PALM BEACH POST-FAMOUS NOE BROTHERS
The Palm Beach Post
Thursday, February 28, 2002
2 ELDERLY CONS COULD PAY FOR OWN EXTRADITION
John Pacenti Palm Beach Post Staff Writer
Former Fort Myers prosecutor Louis S. Laurent II talks with a
sense of awe of the exploits of renowned con siblings Paul Randall
Noe and Clif Goldstein of Boca Raton.
"There is no organization or groups in the world who are as brazen
as they are - the amounts of money they got involved in," said St.
Laurent, who prosecuted Noe in the 1970s.
Now in private practice in Coral Springs, St. Laurent was in the
federal courtroom Wednesday to see the duo in custody.
Looking more like they belonged on a shuffleboard court than in
the courtroom, the two septuagenarians agreed to be extradited to
South Carolina to face charges they tried to bilk a golf course
The brothers - Goldstein is 71, Noe is 74 - were told by U.S.
Magistrate Linnea Johnson if they wanted to get to South Carolina by
next week, they could pay their own way as well as the expenses of
"We would like to get up there as soon as possible so we can
confer with attorneys there," Noe told Johnson.
Both men were still in the Palm Beach County Jail Wednesday night.
Noe did all the talking during the hearing because Goldstein, who
changed his surname after getting out of jail in 1991, recently had a
stroke, St. Laurent said.
The brothers, acting on behalf of a firm called Great American
Trust Corp., told South Carolina golf course entrepreneur Mike
Holland that they could get him a $200 million loan he would never
have to pay back, according to an FBI complaint.
All he had to do was put up $50,000 for lawyers' fees.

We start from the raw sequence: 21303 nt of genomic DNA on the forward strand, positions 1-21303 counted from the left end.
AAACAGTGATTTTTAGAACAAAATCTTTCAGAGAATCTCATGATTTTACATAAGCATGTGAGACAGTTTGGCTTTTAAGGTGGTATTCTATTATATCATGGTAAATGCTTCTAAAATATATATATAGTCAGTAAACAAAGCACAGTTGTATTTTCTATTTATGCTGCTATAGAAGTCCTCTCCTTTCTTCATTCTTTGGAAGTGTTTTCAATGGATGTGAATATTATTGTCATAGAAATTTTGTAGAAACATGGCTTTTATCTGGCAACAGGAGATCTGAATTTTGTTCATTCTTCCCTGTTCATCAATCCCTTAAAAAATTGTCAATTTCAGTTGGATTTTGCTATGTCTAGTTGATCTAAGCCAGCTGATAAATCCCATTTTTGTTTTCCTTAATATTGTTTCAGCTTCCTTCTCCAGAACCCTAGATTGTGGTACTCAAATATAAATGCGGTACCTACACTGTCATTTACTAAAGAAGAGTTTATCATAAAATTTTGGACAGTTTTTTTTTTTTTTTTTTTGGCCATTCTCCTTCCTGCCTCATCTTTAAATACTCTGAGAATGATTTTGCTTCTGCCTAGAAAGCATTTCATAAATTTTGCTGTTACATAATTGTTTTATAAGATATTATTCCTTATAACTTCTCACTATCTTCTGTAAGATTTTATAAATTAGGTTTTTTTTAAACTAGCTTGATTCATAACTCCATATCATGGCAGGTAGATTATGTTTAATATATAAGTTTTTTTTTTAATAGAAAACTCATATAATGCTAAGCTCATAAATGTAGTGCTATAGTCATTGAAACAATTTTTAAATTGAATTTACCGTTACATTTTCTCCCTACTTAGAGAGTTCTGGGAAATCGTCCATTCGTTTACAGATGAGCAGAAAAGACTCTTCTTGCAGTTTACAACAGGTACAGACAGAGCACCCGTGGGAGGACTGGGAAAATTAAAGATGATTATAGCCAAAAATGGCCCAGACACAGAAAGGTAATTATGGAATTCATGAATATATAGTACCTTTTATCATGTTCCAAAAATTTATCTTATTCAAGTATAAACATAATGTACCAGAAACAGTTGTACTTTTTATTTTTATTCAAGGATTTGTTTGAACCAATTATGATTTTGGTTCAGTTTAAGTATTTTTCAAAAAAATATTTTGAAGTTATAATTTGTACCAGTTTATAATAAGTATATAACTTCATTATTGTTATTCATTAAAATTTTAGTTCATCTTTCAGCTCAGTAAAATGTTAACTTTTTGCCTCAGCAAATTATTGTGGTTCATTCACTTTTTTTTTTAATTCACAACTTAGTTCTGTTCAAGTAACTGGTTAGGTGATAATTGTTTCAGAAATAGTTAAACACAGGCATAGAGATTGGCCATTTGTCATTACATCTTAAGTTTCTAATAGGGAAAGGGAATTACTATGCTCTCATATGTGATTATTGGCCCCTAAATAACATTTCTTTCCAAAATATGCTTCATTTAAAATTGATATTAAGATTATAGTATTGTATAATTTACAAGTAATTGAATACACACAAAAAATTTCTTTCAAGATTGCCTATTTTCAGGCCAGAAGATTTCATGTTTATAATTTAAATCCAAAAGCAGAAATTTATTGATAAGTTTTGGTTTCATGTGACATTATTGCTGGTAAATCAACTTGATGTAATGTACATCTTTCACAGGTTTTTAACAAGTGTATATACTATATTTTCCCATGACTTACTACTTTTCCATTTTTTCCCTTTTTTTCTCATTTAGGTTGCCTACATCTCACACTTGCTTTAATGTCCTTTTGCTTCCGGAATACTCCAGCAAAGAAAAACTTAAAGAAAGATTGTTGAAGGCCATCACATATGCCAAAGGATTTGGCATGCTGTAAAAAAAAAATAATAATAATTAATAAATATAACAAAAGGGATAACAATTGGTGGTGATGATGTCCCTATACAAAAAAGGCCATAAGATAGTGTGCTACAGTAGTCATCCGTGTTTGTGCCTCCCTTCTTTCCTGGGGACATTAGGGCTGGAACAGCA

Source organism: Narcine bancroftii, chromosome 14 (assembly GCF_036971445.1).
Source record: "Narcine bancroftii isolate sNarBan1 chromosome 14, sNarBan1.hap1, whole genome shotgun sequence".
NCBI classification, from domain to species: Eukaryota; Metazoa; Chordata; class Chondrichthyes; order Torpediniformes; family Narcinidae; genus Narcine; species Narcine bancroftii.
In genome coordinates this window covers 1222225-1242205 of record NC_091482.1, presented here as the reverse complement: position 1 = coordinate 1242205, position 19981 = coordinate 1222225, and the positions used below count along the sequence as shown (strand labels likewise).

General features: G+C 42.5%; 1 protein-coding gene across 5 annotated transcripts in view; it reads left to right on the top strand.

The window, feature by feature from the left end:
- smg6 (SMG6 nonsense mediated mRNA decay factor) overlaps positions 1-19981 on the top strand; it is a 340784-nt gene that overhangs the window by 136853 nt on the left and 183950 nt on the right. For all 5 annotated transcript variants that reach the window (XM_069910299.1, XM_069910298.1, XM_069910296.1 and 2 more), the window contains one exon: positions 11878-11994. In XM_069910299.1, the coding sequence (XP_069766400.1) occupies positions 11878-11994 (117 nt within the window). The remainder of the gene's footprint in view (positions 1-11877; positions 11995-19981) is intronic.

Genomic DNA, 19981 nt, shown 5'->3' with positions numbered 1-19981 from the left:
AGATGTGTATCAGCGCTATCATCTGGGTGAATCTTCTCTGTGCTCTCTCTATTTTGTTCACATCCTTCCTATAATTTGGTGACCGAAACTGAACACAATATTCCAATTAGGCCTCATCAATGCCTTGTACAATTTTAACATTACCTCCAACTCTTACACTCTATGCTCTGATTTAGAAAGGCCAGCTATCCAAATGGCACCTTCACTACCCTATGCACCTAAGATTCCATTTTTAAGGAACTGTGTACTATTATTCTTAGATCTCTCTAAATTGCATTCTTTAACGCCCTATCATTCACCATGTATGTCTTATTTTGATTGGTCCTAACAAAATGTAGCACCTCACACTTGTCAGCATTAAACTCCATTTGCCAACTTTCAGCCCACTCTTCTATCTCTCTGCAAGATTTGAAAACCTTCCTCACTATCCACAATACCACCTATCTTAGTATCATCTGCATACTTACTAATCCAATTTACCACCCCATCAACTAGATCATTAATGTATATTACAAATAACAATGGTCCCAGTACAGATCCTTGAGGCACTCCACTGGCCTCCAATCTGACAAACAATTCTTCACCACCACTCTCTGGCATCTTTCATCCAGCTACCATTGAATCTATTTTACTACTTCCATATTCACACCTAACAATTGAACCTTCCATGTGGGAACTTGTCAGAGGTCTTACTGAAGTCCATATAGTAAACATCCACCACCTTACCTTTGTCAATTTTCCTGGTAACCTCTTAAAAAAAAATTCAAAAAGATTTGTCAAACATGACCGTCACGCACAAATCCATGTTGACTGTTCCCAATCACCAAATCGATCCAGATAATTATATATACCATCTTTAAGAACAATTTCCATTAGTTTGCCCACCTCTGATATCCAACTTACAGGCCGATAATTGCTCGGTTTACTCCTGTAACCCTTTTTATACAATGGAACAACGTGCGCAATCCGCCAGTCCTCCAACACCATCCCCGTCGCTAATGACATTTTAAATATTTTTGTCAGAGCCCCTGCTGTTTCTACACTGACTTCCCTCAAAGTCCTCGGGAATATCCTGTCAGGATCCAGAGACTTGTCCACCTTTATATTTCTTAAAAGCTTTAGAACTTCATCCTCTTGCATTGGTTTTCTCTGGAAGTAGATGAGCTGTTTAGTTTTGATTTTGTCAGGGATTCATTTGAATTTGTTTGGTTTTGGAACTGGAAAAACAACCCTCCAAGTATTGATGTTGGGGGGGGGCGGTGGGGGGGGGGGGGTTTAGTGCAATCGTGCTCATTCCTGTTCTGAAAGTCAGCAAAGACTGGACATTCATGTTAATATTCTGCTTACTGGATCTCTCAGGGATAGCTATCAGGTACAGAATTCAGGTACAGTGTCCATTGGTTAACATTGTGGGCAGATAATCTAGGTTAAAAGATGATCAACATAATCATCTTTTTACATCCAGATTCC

"They've only scratched the surface," the former prosecutor said
of the case against the duo.
St. Laurent told the FBI that some of his clients had dealt with
The Securities and Exchange Commission says the brothers bilked 25
investors out of more than $1 million through their suburban Boca
The brothers were first convicted in 1965 in Texas in an elaborate
fraud involving several banks that was chronicled in a 1973 book
called The Fountain Pen Conspiracy, later renamed Super Swindlers.
In 1982, The Wall Street Journal rated Goldstein one of the era's
top con men, and in 1988, Fortune named him one of the 25 most
fascinating business people and "one of the most notorious white-
collar criminals ever."
In 1986, Goldstein and his nephew were arrested at the
Philadelphia airport for trying to use counterfeit securities to buy
a failing New Jersey insurance company.
The firm collapsed a year later in one of the largest insurance
failures in the state's history.
Attorney Kenneth Stein represented both brothers in court on
When asked whether his clients' criminal past would hurt their
chances in this case, Stein said, "I would hope not."